The origins of link shorteners
In the early days of the web, if you had a really long, complicated web address you had no choice but to write it down very carefully or bookmark it using your browser. Nowadays, long links are much less of a problem because so much is shared over social media and most platforms compress links or convert them into previews of the site the post will take you to.
Link shorteners still have their uses, however, because since QR codes never took off (perhaps for want of a QR code reader bundled with every mobile phone), they remain useful on posters and in other places where you might want clients to record and later type in a link. Now you can personalise your shortlinks and make them fun and memorable.
Making shortlinks memorable
While Bit.ly and TinyURL are perhaps the most used link shorteners, the shortened links are arguably even more difficult for people to remember than the original long web address. For more memorable links, you can use the free link shortener is.gd (“is good”). Paste in the original website link, click the pull down arrow and type in the new link. You can write anything you like in the tail end of your link, so long as it contains only letters, numbers and underscores.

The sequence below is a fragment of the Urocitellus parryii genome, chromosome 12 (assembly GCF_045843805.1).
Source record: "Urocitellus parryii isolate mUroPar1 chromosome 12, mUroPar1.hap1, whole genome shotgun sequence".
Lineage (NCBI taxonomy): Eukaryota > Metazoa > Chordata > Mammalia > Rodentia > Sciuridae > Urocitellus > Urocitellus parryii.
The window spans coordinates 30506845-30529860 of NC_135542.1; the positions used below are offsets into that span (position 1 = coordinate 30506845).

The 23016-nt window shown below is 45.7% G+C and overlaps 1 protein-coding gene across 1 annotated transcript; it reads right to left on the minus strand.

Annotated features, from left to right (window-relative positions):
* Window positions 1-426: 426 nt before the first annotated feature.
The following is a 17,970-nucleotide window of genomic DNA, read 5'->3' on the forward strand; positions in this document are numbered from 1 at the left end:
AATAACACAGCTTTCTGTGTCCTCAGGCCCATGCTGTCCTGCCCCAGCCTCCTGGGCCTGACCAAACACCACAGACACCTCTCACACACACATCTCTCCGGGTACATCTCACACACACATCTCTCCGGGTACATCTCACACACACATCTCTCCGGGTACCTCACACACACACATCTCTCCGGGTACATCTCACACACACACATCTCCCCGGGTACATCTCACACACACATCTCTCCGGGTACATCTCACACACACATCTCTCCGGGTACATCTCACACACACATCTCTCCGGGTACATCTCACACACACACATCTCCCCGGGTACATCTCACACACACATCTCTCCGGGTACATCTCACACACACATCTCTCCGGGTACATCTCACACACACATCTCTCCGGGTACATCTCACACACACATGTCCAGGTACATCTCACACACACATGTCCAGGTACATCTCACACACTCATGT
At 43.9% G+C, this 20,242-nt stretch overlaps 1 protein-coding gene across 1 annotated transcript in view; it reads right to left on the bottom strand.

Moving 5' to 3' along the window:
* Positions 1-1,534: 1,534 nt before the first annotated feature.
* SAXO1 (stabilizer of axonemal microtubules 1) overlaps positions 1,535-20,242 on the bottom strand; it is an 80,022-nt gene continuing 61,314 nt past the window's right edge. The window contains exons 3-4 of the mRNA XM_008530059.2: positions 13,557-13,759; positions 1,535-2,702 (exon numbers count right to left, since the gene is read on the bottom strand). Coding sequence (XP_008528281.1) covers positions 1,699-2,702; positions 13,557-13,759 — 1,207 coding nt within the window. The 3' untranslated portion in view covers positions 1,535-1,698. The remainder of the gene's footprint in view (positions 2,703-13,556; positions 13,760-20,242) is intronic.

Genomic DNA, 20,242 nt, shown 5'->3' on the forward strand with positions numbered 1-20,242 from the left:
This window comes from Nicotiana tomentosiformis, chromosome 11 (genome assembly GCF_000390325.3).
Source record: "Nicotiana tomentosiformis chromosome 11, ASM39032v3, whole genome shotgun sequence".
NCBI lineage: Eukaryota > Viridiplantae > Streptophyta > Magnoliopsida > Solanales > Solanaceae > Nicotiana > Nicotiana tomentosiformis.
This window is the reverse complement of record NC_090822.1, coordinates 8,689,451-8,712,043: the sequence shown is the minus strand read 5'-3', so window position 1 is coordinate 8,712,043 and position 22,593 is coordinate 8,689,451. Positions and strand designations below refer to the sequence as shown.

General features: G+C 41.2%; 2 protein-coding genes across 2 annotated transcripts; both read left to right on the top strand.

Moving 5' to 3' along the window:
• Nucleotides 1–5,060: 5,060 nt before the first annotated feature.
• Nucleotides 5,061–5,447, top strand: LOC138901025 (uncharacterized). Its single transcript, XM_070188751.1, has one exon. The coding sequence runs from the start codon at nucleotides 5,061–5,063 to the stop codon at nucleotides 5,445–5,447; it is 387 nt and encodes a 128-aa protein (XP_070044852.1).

For more wary audiences, is.gd’s sister site v.gd (“v. good,” standing for “very good”) creates similarly customisable shortened links that instead of taking the client directly to the link, shows them the link they are going to be taken to and then lets them click on it (or not). This is useful when working with careful clients who do not trust shortened links, fearing they might point to websites laden with malware they would have otherwise avoided. Because it gives more control over to the person clicking on the link, v.gd is considered by its creators to be as an improvement on is.gd, as described on their FAQs page.
Happy link shortening!
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